Hardseededness Development of Lotononis bainesii and Its Breakdown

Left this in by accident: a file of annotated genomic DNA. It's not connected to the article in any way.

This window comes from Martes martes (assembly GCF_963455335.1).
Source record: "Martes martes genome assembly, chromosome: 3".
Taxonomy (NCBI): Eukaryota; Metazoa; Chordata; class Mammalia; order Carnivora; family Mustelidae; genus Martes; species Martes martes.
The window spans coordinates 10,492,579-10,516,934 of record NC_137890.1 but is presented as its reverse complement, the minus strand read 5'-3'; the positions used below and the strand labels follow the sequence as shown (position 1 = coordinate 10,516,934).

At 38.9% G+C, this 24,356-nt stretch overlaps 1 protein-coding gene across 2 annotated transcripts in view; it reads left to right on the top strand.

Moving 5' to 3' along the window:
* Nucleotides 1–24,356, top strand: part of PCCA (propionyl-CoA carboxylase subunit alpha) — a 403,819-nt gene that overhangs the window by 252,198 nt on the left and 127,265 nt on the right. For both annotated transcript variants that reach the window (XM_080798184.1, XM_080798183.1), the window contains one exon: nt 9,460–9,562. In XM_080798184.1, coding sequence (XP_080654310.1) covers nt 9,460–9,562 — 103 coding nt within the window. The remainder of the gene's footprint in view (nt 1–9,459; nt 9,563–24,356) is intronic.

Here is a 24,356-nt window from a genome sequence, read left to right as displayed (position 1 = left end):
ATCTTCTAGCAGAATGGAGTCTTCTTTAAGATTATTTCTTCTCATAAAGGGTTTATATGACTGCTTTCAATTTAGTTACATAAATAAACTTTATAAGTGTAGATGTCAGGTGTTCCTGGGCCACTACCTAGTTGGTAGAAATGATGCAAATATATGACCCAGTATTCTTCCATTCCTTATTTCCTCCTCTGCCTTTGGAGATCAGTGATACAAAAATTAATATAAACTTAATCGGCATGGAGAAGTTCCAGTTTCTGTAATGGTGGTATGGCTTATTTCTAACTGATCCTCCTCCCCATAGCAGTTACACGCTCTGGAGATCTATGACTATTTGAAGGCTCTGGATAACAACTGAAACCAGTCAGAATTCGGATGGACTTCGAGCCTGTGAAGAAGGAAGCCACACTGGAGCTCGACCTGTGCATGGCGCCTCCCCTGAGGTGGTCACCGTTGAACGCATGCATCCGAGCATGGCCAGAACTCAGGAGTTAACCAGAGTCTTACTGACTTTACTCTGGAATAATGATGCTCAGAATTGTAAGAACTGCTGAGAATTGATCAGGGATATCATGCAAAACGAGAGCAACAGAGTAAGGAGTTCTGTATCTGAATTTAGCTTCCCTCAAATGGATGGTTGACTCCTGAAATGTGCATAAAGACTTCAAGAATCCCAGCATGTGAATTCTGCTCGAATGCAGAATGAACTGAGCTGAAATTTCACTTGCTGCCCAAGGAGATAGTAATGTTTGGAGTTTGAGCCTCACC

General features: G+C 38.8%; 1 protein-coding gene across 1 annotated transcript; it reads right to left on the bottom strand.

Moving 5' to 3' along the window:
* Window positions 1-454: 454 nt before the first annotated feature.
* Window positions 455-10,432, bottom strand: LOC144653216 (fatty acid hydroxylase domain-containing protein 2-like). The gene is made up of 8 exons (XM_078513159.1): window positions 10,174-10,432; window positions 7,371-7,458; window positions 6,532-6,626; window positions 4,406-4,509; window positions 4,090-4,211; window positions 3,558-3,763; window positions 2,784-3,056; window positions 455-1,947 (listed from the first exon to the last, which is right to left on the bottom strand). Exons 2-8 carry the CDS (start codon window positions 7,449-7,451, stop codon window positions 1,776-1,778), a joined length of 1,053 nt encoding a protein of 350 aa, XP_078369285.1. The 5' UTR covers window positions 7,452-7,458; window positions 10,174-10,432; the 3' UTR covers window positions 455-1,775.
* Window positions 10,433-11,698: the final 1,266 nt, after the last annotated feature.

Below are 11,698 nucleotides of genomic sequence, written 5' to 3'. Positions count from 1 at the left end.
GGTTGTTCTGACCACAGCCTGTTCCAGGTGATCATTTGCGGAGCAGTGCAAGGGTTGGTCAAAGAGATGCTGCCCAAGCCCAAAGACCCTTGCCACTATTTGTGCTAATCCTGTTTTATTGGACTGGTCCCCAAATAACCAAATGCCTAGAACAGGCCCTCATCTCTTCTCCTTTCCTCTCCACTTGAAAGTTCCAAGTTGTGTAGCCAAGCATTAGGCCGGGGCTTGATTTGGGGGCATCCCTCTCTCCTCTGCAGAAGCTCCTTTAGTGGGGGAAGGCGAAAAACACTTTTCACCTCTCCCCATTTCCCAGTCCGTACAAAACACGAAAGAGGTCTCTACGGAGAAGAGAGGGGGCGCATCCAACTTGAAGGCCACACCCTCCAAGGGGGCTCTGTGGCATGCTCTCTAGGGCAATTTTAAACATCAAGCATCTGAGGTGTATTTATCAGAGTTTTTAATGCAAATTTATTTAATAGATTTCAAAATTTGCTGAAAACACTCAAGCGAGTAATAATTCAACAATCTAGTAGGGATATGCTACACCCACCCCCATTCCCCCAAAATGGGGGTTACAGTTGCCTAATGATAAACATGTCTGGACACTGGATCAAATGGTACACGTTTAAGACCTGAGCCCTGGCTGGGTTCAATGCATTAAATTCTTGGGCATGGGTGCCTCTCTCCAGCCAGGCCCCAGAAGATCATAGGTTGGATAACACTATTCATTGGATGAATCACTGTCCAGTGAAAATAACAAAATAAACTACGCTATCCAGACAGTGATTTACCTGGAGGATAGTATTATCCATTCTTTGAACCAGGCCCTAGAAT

Hardseededness development and its breakdown of Lotononis bainesii grown with Digitaria decumbens, at Mt. Cotton, southeast Queensland in Australia, were investigated. Strong hierarchical development of hardseededness took place within the next 6 days following the apparent cessation of embryo development, where germination and hardseededness of collected seeds were negatively correlated with each other with time. The further hardseededness development in standing plants was observed and this inherent attribute of hardseededness development was considered as one of the constraints for the plant replacement through the seedling recruitment, since the natural release of germination was found not reliable even with a high density of soil seed bank. The controlled fire contributed hardseededness breakdown but also killed the associated grass and a considerable proportion of soil seed reserves, depending on the intensity of the fire and the soil seed distribution, which affect replacement of plants.